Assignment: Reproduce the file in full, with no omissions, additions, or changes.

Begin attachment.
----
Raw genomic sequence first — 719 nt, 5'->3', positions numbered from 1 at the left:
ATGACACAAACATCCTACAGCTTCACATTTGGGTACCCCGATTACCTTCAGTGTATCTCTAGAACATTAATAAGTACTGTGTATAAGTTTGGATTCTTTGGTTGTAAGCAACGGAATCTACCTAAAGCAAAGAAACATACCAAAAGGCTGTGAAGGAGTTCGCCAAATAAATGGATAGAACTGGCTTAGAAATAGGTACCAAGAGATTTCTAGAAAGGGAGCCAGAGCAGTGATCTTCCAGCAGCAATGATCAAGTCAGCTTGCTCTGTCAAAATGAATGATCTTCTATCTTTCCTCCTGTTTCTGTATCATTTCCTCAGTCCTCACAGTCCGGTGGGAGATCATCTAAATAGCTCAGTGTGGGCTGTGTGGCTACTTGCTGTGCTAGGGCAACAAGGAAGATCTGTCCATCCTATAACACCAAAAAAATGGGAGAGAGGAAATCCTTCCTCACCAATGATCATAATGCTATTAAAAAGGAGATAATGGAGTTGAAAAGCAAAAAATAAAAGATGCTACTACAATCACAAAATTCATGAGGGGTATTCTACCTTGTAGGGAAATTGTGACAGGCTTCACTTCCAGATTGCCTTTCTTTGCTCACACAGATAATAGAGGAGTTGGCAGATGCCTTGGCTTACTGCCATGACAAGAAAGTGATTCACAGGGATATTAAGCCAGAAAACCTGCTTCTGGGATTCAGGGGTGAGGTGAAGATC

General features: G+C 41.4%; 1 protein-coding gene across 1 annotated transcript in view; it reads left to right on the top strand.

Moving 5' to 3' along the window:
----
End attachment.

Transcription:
Raw genomic sequence first — 719 nt, 5'->3', positions numbered from 1 at the left:
ATGACACAAACATCCTACAGCTTCACATTTGGGTACCCCGATTACCTTCAGTGTATCTCTAGAACATTAATAAGTACTGTGTATAAGTTTGGATTCTTTGGTTGTAAGCAACGGAATCTACCTAAAGCAAAGAAACATACCAAAAGGCTGTGAAGGAGTTCGCCAAATAAATGGATAGAACTGGCTTAGAAATAGGTACCAAGAGATTTCTAGAAAGGGAGCCAGAGCAGTGATCTTCCAGCAGCAATGATCAAGTCAGCTTGCTCTGTCAAAATGAATGATCTTCTATCTTTCCTCCTGTTTCTGTATCATTTCCTCAGTCCTCACAGTCCGGTGGGAGATCATCTAAATAGCTCAGTGTGGGCTGTGTGGCTACTTGCTGTGCTAGGGCAACAAGGAAGATCTGTCCATCCTATAACACCAAAAAAATGGGAGAGAGGAAATCCTTCCTCACCAATGATCATAATGCTATTAAAAAGGAGATAATGGAGTTGAAAAGCAAAAAATAAAAGATGCTACTACAATCACAAAATTCATGAGGGGTATTCTACCTTGTAGGGAAATTGTGACAGGCTTCACTTCCAGATTGCCTTTCTTTGCTCACACAGATAATAGAGGAGTTGGCAGATGCCTTGGCTTACTGCCATGACAAGAAAGTGATTCACAGGGATATTAAGCCAGAAAACCTGCTTCTGGGATTCAGGGGTGAGGTGAAGATC

General features: G+C 41.4%; 1 protein-coding gene across 1 annotated transcript in view; it reads left to right on the top strand.

Moving 5' to 3' along the window: